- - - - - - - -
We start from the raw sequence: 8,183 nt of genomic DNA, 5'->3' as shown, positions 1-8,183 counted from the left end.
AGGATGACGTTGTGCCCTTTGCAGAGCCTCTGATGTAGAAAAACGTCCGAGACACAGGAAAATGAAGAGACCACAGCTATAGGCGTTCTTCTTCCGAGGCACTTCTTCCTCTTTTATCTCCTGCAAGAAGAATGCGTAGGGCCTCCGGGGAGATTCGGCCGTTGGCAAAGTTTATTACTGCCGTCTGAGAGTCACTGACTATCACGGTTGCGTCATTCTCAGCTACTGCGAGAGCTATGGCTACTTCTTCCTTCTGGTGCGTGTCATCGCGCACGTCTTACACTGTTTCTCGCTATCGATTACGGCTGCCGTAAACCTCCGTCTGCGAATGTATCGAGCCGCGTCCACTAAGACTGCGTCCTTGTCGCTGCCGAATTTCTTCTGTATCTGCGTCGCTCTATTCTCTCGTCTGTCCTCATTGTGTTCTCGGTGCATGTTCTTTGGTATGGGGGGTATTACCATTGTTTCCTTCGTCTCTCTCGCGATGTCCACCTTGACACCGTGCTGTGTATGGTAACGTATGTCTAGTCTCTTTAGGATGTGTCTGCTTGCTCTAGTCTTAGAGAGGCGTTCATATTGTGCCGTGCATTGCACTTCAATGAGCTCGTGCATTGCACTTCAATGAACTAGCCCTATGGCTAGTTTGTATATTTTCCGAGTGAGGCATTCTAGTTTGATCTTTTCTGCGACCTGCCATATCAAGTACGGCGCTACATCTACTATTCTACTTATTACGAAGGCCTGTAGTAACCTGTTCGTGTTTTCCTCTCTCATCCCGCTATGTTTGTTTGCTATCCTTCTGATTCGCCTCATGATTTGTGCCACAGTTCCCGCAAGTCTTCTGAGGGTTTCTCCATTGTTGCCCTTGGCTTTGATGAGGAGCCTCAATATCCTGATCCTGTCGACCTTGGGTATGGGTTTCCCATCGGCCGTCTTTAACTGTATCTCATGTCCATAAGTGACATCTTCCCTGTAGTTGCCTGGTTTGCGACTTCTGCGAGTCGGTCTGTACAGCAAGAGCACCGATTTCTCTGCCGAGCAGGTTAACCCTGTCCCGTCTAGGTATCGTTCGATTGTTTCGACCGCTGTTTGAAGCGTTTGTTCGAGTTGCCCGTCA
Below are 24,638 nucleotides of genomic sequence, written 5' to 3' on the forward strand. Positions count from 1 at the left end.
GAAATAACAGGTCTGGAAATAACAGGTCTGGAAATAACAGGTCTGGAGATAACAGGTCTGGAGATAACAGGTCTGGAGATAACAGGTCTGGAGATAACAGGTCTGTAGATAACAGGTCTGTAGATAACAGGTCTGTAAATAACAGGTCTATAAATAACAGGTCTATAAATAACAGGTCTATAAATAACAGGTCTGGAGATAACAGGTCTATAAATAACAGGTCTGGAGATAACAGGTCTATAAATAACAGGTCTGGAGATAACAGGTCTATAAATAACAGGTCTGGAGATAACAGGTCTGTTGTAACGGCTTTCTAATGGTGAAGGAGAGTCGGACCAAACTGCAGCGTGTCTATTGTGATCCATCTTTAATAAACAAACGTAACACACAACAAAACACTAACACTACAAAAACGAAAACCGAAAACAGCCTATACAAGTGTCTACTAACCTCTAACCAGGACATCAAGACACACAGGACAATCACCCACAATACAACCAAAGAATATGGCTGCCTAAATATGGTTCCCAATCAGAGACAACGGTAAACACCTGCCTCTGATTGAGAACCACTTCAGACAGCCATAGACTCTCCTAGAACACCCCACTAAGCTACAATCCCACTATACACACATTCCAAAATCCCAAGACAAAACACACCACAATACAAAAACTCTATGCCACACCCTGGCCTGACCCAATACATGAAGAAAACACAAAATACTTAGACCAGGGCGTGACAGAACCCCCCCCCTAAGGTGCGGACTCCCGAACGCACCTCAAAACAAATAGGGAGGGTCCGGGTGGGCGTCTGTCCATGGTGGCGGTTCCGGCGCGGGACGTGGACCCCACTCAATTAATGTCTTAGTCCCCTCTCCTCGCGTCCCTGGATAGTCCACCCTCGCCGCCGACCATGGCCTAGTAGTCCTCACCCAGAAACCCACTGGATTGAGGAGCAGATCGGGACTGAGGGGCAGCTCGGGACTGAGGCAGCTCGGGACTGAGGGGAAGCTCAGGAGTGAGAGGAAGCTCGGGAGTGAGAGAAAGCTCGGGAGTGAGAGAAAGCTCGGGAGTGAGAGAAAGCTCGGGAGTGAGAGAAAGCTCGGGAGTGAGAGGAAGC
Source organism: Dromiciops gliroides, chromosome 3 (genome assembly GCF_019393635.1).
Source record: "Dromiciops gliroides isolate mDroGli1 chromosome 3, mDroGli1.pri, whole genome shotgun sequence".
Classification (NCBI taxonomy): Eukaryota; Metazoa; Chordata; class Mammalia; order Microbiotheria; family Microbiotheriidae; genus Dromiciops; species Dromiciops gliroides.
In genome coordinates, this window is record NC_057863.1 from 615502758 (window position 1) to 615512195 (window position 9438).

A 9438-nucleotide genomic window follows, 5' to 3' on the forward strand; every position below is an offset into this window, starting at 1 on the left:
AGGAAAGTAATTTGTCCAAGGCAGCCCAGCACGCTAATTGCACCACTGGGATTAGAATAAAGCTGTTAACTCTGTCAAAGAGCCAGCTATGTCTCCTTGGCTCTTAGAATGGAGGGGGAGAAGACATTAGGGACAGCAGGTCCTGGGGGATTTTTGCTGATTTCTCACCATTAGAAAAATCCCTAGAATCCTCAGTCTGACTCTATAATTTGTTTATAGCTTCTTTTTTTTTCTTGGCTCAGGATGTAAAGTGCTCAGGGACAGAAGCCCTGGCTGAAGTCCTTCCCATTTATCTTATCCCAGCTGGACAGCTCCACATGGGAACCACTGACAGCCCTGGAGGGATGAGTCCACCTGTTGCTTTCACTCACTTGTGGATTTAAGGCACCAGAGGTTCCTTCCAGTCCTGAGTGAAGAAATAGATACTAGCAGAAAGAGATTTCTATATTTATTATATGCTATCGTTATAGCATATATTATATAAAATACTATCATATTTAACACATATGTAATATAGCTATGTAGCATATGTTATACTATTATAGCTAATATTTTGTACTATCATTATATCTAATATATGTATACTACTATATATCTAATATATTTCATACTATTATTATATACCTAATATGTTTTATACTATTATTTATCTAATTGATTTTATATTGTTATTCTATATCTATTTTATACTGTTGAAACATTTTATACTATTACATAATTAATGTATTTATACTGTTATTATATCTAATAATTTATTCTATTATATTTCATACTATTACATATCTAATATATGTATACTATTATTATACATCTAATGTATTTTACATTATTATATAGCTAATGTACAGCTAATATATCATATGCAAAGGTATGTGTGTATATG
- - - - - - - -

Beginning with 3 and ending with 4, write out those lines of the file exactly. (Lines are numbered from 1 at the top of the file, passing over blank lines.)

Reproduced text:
Below are 24,638 nucleotides of genomic sequence, written 5' to 3' on the forward strand. Positions count from 1 at the left end.
GAAATAACAGGTCTGGAAATAACAGGTCTGGAAATAACAGGTCTGGAGATAACAGGTCTGGAGATAACAGGTCTGGAGATAACAGGTCTGGAGATAACAGGTCTGTAGATAACAGGTCTGTAGATAACAGGTCTGTAAATAACAGGTCTATAAATAACAGGTCTATAAATAACAGGTCTATAAATAACAGGTCTGGAGATAACAGGTCTATAAATAACAGGTCTGGAGATAACAGGTCTATAAATAACAGGTCTGGAGATAACAGGTCTATAAATAACAGGTCTGGAGATAACAGGTCTGTTGTAACGGCTTTCTAATGGTGAAGGAGAGTCGGACCAAACTGCAGCGTGTCTATTGTGATCCATCTTTAATAAACAAACGTAACACACAACAAAACACTAACACTACAAAAACGAAAACCGAAAACAGCCTATACAAGTGTCTACTAACCTCTAACCAGGACATCAAGACACACAGGACAATCACCCACAATACAACCAAAGAATATGGCTGCCTAAATATGGTTCCCAATCAGAGACAACGGTAAACACCTGCCTCTGATTGAGAACCACTTCAGACAGCCATAGACTCTCCTAGAACACCCCACTAAGCTACAATCCCACTATACACACATTCCAAAATCCCAAGACAAAACACACCACAATACAAAAACTCTATGCCACACCCTGGCCTGACCCAATACATGAAGAAAACACAAAATACTTAGACCAGGGCGTGACAGAACCCCCCCCCTAAGGTGCGGACTCCCGAACGCACCTCAAAACAAATAGGGAGGGTCCGGGTGGGCGTCTGTCCATGGTGGCGGTTCCGGCGCGGGACGTGGACCCCACTCAATTAATGTCTTAGTCCCCTCTCCTCGCGTCCCTGGATAGTCCACCCTCGCCGCCGACCATGGCCTAGTAGTCCTCACCCAGAAACCCACTGGATTGAGGAGCAGATCGGGACTGAGGGGCAGCTCGGGACTGAGGCAGCTCGGGACTGAGGGGAAGCTCAGGAGTGAGAGGAAGCTCGGGAGTGAGAGAAAGCTCGGGAGTGAGAGAAAGCTCGGGAGTGAGAGAAAGCTCGGGAGTGAGAGAAAGCTCGGGAGTGAGAGGAAGC